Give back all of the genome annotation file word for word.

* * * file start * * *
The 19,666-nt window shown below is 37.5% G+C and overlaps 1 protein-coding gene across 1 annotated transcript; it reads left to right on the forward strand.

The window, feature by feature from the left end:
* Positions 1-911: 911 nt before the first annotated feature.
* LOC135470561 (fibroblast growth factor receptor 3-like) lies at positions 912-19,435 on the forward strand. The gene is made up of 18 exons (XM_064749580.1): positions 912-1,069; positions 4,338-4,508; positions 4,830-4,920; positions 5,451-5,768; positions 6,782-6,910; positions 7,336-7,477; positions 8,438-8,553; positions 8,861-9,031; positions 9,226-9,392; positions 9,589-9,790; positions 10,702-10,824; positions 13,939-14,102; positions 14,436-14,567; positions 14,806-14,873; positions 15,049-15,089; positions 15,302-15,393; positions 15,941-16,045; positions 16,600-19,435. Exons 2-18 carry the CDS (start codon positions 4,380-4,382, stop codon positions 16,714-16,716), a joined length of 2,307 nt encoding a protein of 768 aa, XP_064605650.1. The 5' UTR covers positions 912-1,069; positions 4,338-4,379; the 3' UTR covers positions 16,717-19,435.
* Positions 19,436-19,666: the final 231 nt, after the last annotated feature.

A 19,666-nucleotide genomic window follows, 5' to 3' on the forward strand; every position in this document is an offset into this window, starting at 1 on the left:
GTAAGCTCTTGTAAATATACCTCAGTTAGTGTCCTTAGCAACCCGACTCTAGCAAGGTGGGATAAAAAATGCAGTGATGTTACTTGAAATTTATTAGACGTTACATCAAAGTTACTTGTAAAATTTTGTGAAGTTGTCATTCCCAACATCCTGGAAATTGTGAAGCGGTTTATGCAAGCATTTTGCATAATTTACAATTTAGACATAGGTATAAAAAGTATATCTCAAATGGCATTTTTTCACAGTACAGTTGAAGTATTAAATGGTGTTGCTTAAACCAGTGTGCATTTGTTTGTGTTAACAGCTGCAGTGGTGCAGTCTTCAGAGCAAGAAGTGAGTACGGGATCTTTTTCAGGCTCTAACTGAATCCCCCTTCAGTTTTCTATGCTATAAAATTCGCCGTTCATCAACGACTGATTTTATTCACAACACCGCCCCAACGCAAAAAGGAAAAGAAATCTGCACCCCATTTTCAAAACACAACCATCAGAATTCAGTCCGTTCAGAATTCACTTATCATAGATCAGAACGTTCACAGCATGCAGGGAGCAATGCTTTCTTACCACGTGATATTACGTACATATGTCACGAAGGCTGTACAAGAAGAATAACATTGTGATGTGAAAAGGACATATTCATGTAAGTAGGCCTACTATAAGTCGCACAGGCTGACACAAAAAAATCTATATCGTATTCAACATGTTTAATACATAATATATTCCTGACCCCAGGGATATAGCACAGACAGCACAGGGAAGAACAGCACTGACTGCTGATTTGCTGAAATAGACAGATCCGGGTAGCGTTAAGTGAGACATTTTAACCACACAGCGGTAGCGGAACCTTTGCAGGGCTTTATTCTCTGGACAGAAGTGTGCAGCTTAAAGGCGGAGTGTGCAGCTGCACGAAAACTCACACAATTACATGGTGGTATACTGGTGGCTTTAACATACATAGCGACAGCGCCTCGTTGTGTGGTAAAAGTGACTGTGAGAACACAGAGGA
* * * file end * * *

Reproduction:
The 19,666-nt window shown below is 37.5% G+C and overlaps 1 protein-coding gene across 1 annotated transcript; it reads left to right on the forward strand.

The window, feature by feature from the left end:
* Positions 1-911: 911 nt before the first annotated feature.
* LOC135470561 (fibroblast growth factor receptor 3-like) lies at positions 912-19,435 on the forward strand. The gene is made up of 18 exons (XM_064749580.1): positions 912-1,069; positions 4,338-4,508; positions 4,830-4,920; positions 5,451-5,768; positions 6,782-6,910; positions 7,336-7,477; positions 8,438-8,553; positions 8,861-9,031; positions 9,226-9,392; positions 9,589-9,790; positions 10,702-10,824; positions 13,939-14,102; positions 14,436-14,567; positions 14,806-14,873; positions 15,049-15,089; positions 15,302-15,393; positions 15,941-16,045; positions 16,600-19,435. Exons 2-18 carry the CDS (start codon positions 4,380-4,382, stop codon positions 16,714-16,716), a joined length of 2,307 nt encoding a protein of 768 aa, XP_064605650.1. The 5' UTR covers positions 912-1,069; positions 4,338-4,379; the 3' UTR covers positions 16,717-19,435.
* Positions 19,436-19,666: the final 231 nt, after the last annotated feature.

A 19,666-nucleotide genomic window follows, 5' to 3' on the forward strand; every position in this document is an offset into this window, starting at 1 on the left:
GTAAGCTCTTGTAAATATACCTCAGTTAGTGTCCTTAGCAACCCGACTCTAGCAAGGTGGGATAAAAAATGCAGTGATGTTACTTGAAATTTATTAGACGTTACATCAAAGTTACTTGTAAAATTTTGTGAAGTTGTCATTCCCAACATCCTGGAAATTGTGAAGCGGTTTATGCAAGCATTTTGCATAATTTACAATTTAGACATAGGTATAAAAAGTATATCTCAAATGGCATTTTTTCACAGTACAGTTGAAGTATTAAATGGTGTTGCTTAAACCAGTGTGCATTTGTTTGTGTTAACAGCTGCAGTGGTGCAGTCTTCAGAGCAAGAAGTGAGTACGGGATCTTTTTCAGGCTCTAACTGAATCCCCCTTCAGTTTTCTATGCTATAAAATTCGCCGTTCATCAACGACTGATTTTATTCACAACACCGCCCCAACGCAAAAAGGAAAAGAAATCTGCACCCCATTTTCAAAACACAACCATCAGAATTCAGTCCGTTCAGAATTCACTTATCATAGATCAGAACGTTCACAGCATGCAGGGAGCAATGCTTTCTTACCACGTGATATTACGTACATATGTCACGAAGGCTGTACAAGAAGAATAACATTGTGATGTGAAAAGGACATATTCATGTAAGTAGGCCTACTATAAGTCGCACAGGCTGACACAAAAAAATCTATATCGTATTCAACATGTTTAATACATAATATATTCCTGACCCCAGGGATATAGCACAGACAGCACAGGGAAGAACAGCACTGACTGCTGATTTGCTGAAATAGACAGATCCGGGTAGCGTTAAGTGAGACATTTTAACCACACAGCGGTAGCGGAACCTTTGCAGGGCTTTATTCTCTGGACAGAAGTGTGCAGCTTAAAGGCGGAGTGTGCAGCTGCACGAAAACTCACACAATTACATGGTGGTATACTGGTGGCTTTAACATACATAGCGACAGCGCCTCGTTGTGTGGTAAAAGTGACTGTGAGAACACAGAGGA